Medical device manufacturers objected strenuously to the recently passed Congressional Health Act which requires them to report sales volumes for a device registry. Neither Senate health bill coming up contains this provision. Unless the House provisions are preserved, researchers will continue to be denied funding to gather critical data. This is the only way to determine the types of patients who would most benefit from a defibrillators, joint replacements, and other devices. Without follow-up on outcomes, medical opinion will remain divided. We still won’t know how products compare with each other how many people really need a specific device, and which patients will be harmed.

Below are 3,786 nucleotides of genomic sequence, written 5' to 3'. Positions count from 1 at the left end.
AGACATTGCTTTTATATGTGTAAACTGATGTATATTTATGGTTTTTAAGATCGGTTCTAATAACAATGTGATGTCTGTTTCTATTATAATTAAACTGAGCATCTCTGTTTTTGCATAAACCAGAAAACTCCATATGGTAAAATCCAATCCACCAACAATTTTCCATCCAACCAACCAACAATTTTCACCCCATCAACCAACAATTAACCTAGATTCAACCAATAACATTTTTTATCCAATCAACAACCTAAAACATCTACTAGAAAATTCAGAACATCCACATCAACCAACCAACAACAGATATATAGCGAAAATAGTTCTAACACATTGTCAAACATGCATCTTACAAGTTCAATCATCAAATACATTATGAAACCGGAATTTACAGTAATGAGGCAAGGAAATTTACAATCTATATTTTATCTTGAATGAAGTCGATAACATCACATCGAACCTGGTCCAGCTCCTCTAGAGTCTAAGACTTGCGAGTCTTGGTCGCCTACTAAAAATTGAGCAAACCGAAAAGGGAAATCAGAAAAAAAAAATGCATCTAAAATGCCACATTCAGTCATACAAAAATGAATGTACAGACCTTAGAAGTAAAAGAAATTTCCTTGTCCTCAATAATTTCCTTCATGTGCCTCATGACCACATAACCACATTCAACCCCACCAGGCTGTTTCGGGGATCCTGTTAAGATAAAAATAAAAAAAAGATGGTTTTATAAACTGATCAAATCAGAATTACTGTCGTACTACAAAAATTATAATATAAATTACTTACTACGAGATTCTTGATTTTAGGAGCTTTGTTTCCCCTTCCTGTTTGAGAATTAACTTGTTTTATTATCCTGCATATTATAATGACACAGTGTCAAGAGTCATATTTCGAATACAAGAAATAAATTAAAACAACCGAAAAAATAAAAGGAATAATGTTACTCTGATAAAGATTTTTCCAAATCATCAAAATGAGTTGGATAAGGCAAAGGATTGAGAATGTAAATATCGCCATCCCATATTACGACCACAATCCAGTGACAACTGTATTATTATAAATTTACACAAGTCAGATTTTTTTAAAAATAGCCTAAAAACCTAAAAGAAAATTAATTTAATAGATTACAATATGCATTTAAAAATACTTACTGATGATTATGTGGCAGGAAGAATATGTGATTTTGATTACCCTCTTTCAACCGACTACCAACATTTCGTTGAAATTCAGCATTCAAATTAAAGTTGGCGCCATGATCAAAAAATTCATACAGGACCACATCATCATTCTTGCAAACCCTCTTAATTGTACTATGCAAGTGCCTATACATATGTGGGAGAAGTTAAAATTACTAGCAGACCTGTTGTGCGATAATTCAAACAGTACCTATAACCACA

Device manufacturers object, of course, to the 2.5% excise tax on medical devices in the House bill, which could generate $20 billion in federal revenues over 10 years. But note that the average profit reported by device makers is over 20% of sales.